When you analyze the components of your scene, determine why it’s not working, you know what to do to fix the scene, and make it stellar.
Let’s look at each color and what it covers.
Think – talked a blue streak – and you’ll remember BLUE is for DIALOGUE.
Always START with BLUE. Highlight what is between the quotes in blue.
Read the dialogue from one scene or chapter out loud. Read it straight through like it’s a script. You may catch twenty-plus critical dialogue-related flaws.
VISCERAL RESPONSES: PINK
Use the pink highlighter for INVOLUNTARY PHYSICAL REACTIONS TO EMOTION, VISCERAL RESPONSES, including stomach lurching, heart pummelling chest, shallow respiration, tight throat, sweaty palms, shaky legs. Write it fresh, not tried and trite.
Writers need to embrace four points about visceral responses:
Placement in Scene
Placement in the Motivation Reaction Unit
Writing them Fresh
Level of Intensity of the Visceral Response
NOTE: You won’t have as much PINK as you think. Use PINK when it counts.
SETTING & DESCRIPTION: GREEN
GREEN – Think setting, green grass, then slide it over and cover character description too. Green covers every component of setting as well as physical features of characters and what they are wearing.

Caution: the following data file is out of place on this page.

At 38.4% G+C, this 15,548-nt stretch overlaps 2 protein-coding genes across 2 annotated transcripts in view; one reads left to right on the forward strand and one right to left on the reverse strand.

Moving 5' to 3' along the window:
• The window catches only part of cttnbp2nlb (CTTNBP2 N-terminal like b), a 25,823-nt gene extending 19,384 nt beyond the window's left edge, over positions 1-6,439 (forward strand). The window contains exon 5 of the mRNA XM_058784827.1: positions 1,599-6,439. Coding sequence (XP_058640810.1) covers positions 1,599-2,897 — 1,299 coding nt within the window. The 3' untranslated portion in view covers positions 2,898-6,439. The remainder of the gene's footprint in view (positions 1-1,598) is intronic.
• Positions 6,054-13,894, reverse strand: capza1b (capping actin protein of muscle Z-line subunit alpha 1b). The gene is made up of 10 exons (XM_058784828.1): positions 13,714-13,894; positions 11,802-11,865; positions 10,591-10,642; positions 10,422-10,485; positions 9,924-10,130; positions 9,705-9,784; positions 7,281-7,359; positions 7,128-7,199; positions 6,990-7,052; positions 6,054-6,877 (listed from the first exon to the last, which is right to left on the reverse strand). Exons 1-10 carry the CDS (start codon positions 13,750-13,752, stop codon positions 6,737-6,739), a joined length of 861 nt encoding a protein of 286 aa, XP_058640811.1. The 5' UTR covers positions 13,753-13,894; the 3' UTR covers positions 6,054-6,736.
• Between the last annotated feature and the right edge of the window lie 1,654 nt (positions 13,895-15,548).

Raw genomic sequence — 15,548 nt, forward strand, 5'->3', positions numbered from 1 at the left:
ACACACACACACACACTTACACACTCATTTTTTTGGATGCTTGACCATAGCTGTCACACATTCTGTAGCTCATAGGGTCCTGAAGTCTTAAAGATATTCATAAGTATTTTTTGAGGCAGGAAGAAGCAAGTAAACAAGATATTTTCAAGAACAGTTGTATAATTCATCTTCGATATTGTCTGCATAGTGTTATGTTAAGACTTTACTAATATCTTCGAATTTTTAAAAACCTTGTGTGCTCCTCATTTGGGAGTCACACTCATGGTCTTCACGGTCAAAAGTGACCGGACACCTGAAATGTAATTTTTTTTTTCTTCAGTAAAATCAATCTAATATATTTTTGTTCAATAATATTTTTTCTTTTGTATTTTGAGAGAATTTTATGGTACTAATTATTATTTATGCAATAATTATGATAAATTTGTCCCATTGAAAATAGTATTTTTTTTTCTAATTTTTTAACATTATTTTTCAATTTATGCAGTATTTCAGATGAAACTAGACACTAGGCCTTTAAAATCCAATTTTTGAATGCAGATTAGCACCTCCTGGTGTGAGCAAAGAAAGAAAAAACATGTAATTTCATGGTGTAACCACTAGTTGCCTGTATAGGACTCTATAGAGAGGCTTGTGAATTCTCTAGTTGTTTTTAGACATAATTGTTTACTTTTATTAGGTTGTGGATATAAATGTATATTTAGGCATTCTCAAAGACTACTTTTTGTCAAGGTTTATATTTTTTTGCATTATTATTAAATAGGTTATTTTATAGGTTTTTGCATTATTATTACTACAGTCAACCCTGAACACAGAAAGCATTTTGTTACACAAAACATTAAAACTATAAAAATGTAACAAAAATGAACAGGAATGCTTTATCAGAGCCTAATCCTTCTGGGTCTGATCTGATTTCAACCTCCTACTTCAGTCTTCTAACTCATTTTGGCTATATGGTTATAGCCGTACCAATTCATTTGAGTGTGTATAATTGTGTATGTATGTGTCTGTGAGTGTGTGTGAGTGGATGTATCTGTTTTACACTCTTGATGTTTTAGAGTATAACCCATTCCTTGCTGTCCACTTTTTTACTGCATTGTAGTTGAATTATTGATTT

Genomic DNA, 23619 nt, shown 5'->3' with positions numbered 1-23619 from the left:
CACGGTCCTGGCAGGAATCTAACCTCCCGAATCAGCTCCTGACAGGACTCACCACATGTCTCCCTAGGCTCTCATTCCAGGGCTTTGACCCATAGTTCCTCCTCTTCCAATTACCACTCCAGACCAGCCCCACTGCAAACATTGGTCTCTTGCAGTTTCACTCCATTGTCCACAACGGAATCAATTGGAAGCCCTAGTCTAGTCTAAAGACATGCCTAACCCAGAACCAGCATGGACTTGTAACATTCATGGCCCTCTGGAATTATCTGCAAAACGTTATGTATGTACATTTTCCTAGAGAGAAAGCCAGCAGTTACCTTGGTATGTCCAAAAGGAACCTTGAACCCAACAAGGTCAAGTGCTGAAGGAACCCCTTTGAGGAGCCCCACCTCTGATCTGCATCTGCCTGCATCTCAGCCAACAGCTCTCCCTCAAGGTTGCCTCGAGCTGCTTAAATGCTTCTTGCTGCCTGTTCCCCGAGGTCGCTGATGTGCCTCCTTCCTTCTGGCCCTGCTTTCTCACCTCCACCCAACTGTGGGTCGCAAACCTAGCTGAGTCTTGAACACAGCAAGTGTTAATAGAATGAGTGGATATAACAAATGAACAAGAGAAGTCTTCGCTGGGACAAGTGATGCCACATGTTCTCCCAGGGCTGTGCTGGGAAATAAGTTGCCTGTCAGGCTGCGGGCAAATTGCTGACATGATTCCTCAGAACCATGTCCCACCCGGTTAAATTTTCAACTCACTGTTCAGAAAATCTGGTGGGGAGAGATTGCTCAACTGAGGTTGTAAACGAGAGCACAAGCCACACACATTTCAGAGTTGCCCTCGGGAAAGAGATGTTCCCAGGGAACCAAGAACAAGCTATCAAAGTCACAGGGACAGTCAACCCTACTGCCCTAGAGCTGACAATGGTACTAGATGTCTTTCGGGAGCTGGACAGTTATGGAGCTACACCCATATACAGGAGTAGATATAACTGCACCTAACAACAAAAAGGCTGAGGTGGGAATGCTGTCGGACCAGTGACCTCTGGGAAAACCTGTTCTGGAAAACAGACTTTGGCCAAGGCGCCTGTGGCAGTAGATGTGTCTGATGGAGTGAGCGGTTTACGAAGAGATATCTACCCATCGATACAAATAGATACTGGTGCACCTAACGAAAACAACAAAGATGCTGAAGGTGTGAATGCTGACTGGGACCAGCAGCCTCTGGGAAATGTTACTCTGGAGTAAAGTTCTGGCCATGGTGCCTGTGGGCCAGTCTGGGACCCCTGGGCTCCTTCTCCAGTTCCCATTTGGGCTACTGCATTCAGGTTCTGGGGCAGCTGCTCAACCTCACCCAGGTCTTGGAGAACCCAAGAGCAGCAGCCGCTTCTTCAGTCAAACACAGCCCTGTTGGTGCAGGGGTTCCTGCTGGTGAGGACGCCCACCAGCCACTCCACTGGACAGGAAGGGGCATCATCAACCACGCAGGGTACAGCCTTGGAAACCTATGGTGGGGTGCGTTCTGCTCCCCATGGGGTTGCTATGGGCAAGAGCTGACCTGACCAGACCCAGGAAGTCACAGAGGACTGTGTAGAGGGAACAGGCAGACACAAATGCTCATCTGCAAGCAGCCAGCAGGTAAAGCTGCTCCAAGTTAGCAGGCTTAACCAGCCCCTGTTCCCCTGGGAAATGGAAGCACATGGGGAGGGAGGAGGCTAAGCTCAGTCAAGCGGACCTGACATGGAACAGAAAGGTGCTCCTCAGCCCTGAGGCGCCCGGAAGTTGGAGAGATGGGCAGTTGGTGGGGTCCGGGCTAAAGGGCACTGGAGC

INTERNALIZATIONS & MORE: YELLOW
YELLOW –Internalizations. Narrative, Exposition, Backstory, Flashbacks, Omniscient Narrator . . . It is ALL highlighted with YELLOW.
BEWARE: If you have several lines or paragraphs of green or yellow, be sure they work. Readers have a tendency to skim sections of green and yellow. Agents and editors do too. Or worse, they quit reading.
TENSION & CONFLICT: ORANGE.
USE ORANGE IN THE MARGIN. Use DOTS, SHORT DASHES, LONG DASHES, or SOLID LINES.
ORANGE WILL OVERLAP OTHER COLORS
Put dots of orange in the margin next to a few paragraphs where tension is picking up. You could put short then long dashes that become solid lines on the next page or pages as tension builds and builds.
When the orange drops off, you may notice that you pulled power with comic relief, or a character introduced another topic, or a distraction presented. Did you intentionally break the tension? Or did you inadvertently pull back on the power?
If you planned to break the tension there, good for you. If you didn’t realize the tension deflated, an unintended fizzle factor, you know what to do. Increase the tension.
UNDERLINE ALL NONVERBAL COMMUNICATION with a RED PEN.
Nonverbal Communication covers several areas. Think DABS for dabs of nonverbal communication.
D – Dialogue Cues — how the dialogue is delivered
A – Action – choreography, movement
B – Body Language – facial expressions, posture, proximity
S – Senses – all six: sight, hearing, taste, smell, touch, intuition